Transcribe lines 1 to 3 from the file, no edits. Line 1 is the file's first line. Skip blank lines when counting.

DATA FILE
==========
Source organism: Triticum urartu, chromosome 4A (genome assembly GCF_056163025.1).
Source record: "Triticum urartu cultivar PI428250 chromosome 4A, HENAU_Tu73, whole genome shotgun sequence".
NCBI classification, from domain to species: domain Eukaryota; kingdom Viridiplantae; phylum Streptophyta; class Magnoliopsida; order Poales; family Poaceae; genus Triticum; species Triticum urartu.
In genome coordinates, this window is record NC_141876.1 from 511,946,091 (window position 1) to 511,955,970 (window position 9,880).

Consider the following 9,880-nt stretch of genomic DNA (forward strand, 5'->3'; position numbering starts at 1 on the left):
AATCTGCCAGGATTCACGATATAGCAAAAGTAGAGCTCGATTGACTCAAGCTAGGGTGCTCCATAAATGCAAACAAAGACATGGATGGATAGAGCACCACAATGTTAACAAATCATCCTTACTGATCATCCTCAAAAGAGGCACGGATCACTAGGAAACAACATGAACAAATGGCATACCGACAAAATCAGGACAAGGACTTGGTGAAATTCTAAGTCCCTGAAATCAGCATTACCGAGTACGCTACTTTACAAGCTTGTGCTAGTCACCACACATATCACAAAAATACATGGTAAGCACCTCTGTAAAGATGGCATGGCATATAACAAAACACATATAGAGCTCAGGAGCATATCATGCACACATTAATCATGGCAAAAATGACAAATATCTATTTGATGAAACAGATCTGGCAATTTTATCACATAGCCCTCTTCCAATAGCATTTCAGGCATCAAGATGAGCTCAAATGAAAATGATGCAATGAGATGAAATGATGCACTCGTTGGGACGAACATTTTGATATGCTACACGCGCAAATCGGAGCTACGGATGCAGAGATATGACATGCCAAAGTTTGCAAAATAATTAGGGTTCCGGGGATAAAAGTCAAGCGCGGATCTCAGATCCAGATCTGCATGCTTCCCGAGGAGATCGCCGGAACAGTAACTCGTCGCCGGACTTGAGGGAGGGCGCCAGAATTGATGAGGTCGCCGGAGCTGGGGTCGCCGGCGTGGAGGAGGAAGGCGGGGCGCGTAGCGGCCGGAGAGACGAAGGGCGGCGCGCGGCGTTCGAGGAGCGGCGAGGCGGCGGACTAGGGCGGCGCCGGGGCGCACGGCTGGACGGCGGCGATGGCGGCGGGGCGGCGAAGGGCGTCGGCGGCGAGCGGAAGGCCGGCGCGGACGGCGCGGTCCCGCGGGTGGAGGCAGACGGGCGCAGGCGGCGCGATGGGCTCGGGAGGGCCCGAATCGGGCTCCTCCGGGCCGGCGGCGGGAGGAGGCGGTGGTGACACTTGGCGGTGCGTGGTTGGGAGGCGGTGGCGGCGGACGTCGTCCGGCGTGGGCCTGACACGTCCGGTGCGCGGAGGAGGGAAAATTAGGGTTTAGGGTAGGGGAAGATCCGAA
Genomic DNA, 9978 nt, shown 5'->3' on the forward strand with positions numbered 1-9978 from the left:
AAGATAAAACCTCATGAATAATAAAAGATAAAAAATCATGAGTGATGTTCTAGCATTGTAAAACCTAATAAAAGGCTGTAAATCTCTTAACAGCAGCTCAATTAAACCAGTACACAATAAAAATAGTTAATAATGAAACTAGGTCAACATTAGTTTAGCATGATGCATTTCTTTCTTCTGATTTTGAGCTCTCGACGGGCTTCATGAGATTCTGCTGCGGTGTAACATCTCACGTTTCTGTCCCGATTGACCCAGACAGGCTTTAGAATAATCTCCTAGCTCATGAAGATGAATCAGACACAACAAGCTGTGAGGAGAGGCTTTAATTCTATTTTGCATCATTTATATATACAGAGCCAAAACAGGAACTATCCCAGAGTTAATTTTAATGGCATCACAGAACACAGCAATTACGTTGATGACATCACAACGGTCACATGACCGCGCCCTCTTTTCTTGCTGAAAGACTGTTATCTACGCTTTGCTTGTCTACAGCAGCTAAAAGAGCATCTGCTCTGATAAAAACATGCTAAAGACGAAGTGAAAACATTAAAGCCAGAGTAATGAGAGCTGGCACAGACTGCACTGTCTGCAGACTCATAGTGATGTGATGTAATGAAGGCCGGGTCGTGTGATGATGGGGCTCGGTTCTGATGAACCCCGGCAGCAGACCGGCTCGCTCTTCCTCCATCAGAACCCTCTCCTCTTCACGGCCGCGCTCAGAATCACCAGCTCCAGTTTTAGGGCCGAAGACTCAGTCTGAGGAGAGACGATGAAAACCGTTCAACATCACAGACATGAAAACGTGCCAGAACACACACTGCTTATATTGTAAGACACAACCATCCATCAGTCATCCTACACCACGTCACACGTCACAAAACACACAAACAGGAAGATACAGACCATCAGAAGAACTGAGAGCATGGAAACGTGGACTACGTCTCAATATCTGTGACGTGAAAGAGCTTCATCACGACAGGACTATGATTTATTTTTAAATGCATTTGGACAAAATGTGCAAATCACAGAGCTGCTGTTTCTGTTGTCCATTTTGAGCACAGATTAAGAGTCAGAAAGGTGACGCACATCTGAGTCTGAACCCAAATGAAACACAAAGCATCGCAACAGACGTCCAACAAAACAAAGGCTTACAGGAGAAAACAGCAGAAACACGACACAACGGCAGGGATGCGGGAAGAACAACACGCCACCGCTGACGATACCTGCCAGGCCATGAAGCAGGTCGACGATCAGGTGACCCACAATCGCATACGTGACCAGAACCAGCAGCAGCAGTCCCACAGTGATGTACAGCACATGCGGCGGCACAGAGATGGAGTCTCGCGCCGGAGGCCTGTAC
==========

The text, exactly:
Source organism: Triticum urartu, chromosome 4A (genome assembly GCF_056163025.1).
Source record: "Triticum urartu cultivar PI428250 chromosome 4A, HENAU_Tu73, whole genome shotgun sequence".
NCBI classification, from domain to species: domain Eukaryota; kingdom Viridiplantae; phylum Streptophyta; class Magnoliopsida; order Poales; family Poaceae; genus Triticum; species Triticum urartu.